How accurate are the Monitor leads for ST Elevation?

This was a healthy young man who did not have a cardiac issue, but was on the monitor:

Lead MCL1, which is mid-precordial, is the bottom tracing.
There is a huge amount of ST Elevation.
What does it mean?

It does not mean much.

Because of different electronic processing (which I do not well understand), the ST segments on the monitor leads are not reliable.

We recorded a simultaneous 12-lead.  Here it is:

As you can see, there is very little ST elevation in the mid-precordial leads.

Learning Point:

Do not be alarmed by ST elevation on the monitor leads.  It is probably an artifact of different electronic processing.

On the other hand, it is prudent to obtain a 12-lead to assess the validity of ST Elevation seen on the monitor.

Comment by KEN GRAUER, MD (3/4/2019):
The important point highlighted in this post is that ST-T wave changes seen on a monitor may have little to do with the actual appearance of ST-T wave changes on a standard 12-lead ECG.
  • As per Dr. Smith — When something of potential concern is seen on a monitor (ie, significant ST elevation or depression) — then immediately obtain a complete 12-lead ECG to determine if what you see is (or is not) a “real” effect.
  • The chance that an abnormal appearance of the ST-T wave on monitoring reflects acute ischemia or infarction is greater IF — you have been monitoring a patient over time, and without any change in lead placement, you all-of-a-sudden note a difference in ST-T wave appearance. But regardless of whether there has been ongoing monitoring, or you just this moment began telemetry monitoring — even marked ST segment depression or elevation may not be “real”.
  • BOTTOM LINE: The only way to determine if ST elevation or depression on a monitoring lead is real — is by immediately obtaining a 12-lead ECG.
COMMENT: While far from expert in the area Filter Settings — the basic concepts that I keep in mind are the following:
  • Different settings are typically used for ECG recording depending on whether emphasis is placed on rhythm determination vs diagnostics (with focus for diagnostics being placed on interpreting 12-lead waveforms).
  • Greater filtering is generally used in monitor mode, with a common frequency setting being between 0.5 Hz and 40 Hz (Hz = Hertz). Doing so has the advantage of minimizing artifact and baseline wander that may affect rhythm interpretation.
  • In contrast — a broader passband (typically from 0.05 Hz to 150 Hz) is recommended for diagnostic mode, for which emphasis is on optimally accurate ST segment analysis.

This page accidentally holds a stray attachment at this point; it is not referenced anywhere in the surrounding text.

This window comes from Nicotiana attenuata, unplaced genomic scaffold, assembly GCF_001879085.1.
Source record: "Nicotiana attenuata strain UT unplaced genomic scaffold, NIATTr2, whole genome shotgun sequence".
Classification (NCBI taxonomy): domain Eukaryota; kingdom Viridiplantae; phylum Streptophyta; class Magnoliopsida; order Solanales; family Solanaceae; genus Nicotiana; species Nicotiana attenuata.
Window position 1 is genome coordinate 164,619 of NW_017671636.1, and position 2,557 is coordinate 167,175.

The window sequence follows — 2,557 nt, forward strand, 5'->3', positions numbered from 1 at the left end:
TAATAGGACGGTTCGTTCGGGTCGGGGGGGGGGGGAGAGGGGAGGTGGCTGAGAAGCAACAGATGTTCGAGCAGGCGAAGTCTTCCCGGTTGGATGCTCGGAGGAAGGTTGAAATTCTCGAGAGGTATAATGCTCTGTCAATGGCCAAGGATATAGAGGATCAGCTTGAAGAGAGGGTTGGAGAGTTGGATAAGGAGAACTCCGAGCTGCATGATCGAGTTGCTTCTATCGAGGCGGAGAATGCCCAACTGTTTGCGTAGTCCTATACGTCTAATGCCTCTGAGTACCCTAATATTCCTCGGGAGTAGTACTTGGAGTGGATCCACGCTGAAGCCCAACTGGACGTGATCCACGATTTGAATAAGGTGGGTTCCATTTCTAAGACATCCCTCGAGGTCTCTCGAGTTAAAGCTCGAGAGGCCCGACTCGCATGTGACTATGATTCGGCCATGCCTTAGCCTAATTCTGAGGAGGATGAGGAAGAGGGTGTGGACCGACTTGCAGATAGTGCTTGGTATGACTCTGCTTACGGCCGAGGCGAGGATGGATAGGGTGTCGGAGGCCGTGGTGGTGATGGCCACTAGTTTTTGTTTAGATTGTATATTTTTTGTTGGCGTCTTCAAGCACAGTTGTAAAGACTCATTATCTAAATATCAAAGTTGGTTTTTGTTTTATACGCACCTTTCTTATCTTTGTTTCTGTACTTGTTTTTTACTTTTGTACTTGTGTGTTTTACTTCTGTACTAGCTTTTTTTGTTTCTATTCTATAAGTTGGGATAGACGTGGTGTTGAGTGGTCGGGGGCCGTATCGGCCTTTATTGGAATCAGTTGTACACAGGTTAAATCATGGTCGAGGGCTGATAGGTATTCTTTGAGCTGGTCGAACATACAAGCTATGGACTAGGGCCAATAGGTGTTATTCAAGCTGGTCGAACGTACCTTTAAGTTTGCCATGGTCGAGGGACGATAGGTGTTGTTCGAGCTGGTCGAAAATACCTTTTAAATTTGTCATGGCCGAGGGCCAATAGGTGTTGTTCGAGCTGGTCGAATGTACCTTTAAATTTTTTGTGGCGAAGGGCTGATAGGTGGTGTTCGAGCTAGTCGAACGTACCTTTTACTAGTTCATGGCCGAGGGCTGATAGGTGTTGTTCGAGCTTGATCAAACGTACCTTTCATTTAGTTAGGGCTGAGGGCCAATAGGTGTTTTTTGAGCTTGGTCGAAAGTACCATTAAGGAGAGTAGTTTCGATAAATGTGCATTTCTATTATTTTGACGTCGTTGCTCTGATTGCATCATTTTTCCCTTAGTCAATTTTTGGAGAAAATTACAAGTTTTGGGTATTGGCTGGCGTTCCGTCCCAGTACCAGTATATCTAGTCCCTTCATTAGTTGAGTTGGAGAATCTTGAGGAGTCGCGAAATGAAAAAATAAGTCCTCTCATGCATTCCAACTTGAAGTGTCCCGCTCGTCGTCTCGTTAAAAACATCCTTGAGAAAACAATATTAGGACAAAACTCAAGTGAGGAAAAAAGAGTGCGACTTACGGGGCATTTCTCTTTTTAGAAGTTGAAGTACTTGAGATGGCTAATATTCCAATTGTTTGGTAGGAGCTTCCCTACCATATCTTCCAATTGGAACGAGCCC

For example — imagine you are looking at a 12-lead ECG that indicates, “40 Hz” as the frequency setting given at the bottom of the tracing. This 40 Hz value represents the high-pass filter setting — without mention of a low-pass filter limit. If the low-pass filter setting is typical for monitoring (ie, 0.5 instead of 0.05 Hz) — this 0.5-to-40 Hz filter setting might contribute to ST-T wave distortion and/or false appearance of ST segment elevation, when in fact there is none. Other alterations in the fine points of Q wave, QRS complex and ST-T waveform appearance may also be introduced by use of this overly narrow filter range.
  • The generally recommended frequency setting for 12-Lead ECG Diagnostic Mode ECG interpretation in adults is 0.05-to-150 Hz. An even higher upper frequency limit may be used in infants or young children. If muscle artifact is severe, one may need to compromise with a narrower range setting of 0.05-to-100 Hz (or 0.05-to-40 Hz) — but the recommended range 0.05-to-150 Hz should be tried first. KEY Point: If compromise in filter settings is needed, then at least be aware that there may be less than optimal fidelity for ST segment analysis. This explains why monitoring lead rhythm strips should not be used for ST segment analysis. One may be alerted to possible/probable ST segment elevation or depression based on changes seen on a rhythm strip — but when clinically important, this must always be verified on a 12-lead tracing.
For comparison — I have put the 2-lead monitoring strip from this patient together with the simultaneously-obtained 12-lead ECG (Figure-1). Unfortunately, monitoring specifics (ie, filter frequency setting — paper speed — voltage calibration) were cut off from the 12-lead tracing.
  • For illustrative purposes — I have taken the liberty of adding in the optimal frequency filter range for a 12-lead ECG (ie, 0.05-to-150 Hz— standard paper speed in the U.S. (ie, 25 mm/sec— and standard voltage calibration (ie, 10 mm/mV).
Figure-1: What the monitor shows (TOP) — and what a simultaneously-obtained 12-lead ECG on this patient show (See text).
SUGGESTION: If you previously have not been aware of filter settings — Began to look for them! Usually they will be seen under the ECG (similar to the way they appear in Figure-1). Confession: I fully acknowledge that I was many years into my career as an “ECG enthusiast” until I finally began to pay attention to these settings. This is important — because use of a different filter setting can be the reason why ST segment deviation (elevation or depression) may give false impression of a difference in ST elevation or depression changes between serial ECGs done on the same patient!
  • The beauty of the 2 tracings in this case (Figure-1) — is that the monitoring strip suggests marked J-point ST elevation, when in fact there is no more than minimal ST elevation in the simultaneously-obtained 12-lead ECG.
  • BOTTOM LINE: The only way to determine if ST elevation or depression on a monitoring lead is real — is by immediately obtaining a 12-lead ECG.

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